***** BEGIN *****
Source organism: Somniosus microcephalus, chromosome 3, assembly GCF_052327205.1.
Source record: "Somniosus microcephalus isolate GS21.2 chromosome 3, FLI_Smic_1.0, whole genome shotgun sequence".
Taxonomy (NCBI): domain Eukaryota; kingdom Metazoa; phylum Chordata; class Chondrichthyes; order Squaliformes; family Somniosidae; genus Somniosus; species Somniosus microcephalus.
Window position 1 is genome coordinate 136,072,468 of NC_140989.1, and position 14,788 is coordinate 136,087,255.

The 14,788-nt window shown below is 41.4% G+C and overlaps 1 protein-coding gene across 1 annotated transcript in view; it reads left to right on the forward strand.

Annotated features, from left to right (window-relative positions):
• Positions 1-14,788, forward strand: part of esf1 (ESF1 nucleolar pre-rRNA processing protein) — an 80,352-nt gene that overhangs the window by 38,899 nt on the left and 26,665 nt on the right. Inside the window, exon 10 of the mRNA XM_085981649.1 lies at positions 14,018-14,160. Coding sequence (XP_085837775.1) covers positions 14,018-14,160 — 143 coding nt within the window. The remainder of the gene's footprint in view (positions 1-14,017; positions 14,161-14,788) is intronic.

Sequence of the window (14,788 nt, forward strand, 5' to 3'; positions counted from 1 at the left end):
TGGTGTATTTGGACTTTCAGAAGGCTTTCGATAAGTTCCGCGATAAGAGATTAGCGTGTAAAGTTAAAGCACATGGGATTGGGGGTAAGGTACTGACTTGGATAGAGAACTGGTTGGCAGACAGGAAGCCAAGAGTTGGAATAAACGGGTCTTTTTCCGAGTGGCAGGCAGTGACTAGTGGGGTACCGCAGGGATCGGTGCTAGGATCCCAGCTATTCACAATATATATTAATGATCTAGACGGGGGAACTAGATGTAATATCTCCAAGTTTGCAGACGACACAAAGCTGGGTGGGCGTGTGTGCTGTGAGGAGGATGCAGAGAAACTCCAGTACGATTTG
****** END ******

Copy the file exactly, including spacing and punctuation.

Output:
Source organism: Somniosus microcephalus, chromosome 3, assembly GCF_052327205.1.
Source record: "Somniosus microcephalus isolate GS21.2 chromosome 3, FLI_Smic_1.0, whole genome shotgun sequence".
Taxonomy (NCBI): domain Eukaryota; kingdom Metazoa; phylum Chordata; class Chondrichthyes; order Squaliformes; family Somniosidae; genus Somniosus; species Somniosus microcephalus.
Window position 1 is genome coordinate 136,072,468 of NC_140989.1, and position 14,788 is coordinate 136,087,255.

The 14,788-nt window shown below is 41.4% G+C and overlaps 1 protein-coding gene across 1 annotated transcript in view; it reads left to right on the forward strand.

Annotated features, from left to right (window-relative positions):
• Positions 1-14,788, forward strand: part of esf1 (ESF1 nucleolar pre-rRNA processing protein) — an 80,352-nt gene that overhangs the window by 38,899 nt on the left and 26,665 nt on the right. Inside the window, exon 10 of the mRNA XM_085981649.1 lies at positions 14,018-14,160. Coding sequence (XP_085837775.1) covers positions 14,018-14,160 — 143 coding nt within the window. The remainder of the gene's footprint in view (positions 1-14,017; positions 14,161-14,788) is intronic.

Sequence of the window (14,788 nt, forward strand, 5' to 3'; positions counted from 1 at the left end):
TGGTGTATTTGGACTTTCAGAAGGCTTTCGATAAGTTCCGCGATAAGAGATTAGCGTGTAAAGTTAAAGCACATGGGATTGGGGGTAAGGTACTGACTTGGATAGAGAACTGGTTGGCAGACAGGAAGCCAAGAGTTGGAATAAACGGGTCTTTTTCCGAGTGGCAGGCAGTGACTAGTGGGGTACCGCAGGGATCGGTGCTAGGATCCCAGCTATTCACAATATATATTAATGATCTAGACGGGGGAACTAGATGTAATATCTCCAAGTTTGCAGACGACACAAAGCTGGGTGGGCGTGTGTGCTGTGAGGAGGATGCAGAGAAACTCCAGTACGATTTG